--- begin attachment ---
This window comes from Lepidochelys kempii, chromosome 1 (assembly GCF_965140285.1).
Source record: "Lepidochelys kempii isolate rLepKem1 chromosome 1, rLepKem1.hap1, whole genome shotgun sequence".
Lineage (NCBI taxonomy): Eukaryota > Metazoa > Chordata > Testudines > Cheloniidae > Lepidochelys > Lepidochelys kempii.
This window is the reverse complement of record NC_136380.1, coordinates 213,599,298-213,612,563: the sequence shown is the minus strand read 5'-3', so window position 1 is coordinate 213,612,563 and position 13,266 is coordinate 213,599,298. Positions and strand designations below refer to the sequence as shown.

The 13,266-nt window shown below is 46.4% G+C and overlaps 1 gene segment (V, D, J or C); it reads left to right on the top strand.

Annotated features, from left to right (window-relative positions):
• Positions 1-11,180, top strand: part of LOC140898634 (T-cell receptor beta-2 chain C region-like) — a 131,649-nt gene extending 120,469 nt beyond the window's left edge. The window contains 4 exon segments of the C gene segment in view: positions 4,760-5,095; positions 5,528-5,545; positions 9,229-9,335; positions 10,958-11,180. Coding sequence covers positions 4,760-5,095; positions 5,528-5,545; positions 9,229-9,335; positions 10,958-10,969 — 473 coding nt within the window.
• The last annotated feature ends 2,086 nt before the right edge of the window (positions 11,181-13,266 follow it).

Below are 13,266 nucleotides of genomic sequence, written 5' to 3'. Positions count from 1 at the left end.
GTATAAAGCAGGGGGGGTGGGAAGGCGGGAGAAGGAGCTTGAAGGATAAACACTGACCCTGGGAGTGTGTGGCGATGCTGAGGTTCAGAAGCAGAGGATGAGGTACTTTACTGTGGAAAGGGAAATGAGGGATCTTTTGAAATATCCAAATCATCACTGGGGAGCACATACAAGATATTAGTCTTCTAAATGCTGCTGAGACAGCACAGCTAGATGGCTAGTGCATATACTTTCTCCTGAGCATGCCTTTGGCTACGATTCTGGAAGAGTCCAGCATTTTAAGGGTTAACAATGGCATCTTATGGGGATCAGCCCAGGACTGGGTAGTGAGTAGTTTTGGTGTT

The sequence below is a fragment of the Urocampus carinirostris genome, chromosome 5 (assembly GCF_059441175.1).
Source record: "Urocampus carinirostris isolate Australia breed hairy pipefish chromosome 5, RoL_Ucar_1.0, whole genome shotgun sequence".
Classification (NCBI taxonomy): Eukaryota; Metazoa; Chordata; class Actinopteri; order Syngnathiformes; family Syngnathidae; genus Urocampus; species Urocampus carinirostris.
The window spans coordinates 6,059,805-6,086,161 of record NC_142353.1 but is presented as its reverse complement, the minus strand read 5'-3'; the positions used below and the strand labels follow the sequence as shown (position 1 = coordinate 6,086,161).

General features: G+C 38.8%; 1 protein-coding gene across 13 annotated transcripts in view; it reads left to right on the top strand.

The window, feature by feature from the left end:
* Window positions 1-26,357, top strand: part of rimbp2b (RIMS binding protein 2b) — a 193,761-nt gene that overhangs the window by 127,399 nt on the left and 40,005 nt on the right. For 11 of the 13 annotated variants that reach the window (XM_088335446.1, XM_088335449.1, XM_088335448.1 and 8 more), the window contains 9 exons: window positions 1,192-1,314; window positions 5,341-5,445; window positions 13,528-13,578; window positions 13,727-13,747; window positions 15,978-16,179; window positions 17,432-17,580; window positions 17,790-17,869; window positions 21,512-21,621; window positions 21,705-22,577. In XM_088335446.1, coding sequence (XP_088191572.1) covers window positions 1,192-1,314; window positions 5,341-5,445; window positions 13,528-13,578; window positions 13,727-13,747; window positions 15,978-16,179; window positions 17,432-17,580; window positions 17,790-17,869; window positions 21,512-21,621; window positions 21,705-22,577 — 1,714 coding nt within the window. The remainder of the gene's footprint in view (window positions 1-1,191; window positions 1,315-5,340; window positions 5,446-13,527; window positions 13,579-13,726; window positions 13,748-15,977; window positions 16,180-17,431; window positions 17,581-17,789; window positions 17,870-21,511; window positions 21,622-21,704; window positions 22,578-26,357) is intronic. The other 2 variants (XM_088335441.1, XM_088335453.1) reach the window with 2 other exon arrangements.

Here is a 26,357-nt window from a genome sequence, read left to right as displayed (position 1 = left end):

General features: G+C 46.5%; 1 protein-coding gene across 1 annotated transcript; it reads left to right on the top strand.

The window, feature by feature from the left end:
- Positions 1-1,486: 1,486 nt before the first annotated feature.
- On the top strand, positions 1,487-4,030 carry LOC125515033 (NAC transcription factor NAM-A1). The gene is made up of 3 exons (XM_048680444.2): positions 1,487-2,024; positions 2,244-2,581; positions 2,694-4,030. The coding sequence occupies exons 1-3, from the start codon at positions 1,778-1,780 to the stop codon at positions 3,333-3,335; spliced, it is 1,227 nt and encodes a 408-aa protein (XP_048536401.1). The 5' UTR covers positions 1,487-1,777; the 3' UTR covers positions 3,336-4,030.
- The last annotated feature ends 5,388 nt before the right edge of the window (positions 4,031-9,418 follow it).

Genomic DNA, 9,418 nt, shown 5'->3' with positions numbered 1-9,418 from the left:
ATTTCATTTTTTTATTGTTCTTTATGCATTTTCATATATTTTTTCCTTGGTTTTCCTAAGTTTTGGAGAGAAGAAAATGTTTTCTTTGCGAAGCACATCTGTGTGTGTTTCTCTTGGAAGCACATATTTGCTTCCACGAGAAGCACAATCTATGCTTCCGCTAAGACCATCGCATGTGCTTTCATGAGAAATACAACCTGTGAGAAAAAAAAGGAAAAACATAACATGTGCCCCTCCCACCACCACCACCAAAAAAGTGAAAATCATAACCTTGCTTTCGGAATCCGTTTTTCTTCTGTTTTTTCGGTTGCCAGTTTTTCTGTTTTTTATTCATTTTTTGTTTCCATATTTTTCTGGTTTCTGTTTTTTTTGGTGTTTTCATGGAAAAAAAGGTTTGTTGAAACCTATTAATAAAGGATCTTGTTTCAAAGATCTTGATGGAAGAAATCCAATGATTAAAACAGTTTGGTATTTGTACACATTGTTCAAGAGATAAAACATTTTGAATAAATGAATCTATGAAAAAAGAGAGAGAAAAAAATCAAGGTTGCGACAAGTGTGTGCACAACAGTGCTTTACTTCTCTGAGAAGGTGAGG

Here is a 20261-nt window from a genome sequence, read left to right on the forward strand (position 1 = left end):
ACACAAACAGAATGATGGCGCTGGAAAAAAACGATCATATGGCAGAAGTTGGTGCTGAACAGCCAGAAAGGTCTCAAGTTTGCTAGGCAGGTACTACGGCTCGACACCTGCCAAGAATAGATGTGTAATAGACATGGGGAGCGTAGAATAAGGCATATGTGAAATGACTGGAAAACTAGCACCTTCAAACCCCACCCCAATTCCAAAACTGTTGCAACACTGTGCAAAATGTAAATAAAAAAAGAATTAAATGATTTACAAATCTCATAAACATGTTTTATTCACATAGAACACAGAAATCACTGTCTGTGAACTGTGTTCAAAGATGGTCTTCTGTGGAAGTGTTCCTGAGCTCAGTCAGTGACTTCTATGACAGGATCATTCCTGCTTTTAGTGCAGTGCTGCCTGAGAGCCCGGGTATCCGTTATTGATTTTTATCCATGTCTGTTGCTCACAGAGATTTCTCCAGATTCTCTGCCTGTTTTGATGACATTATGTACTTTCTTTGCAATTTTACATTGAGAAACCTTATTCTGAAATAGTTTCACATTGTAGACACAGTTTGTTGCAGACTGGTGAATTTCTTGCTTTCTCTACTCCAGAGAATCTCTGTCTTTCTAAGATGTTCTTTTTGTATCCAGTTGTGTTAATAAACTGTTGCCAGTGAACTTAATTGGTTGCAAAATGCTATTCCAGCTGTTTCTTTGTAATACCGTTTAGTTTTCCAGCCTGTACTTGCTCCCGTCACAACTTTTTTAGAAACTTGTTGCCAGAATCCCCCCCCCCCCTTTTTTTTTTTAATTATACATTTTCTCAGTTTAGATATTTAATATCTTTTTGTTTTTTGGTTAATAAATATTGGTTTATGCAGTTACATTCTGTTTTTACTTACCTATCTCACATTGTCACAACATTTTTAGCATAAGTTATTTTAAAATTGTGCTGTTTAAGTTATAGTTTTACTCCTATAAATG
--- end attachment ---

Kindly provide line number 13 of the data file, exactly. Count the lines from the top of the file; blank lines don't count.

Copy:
Classification (NCBI taxonomy): Eukaryota; Metazoa; Chordata; class Actinopteri; order Syngnathiformes; family Syngnathidae; genus Urocampus; species Urocampus carinirostris.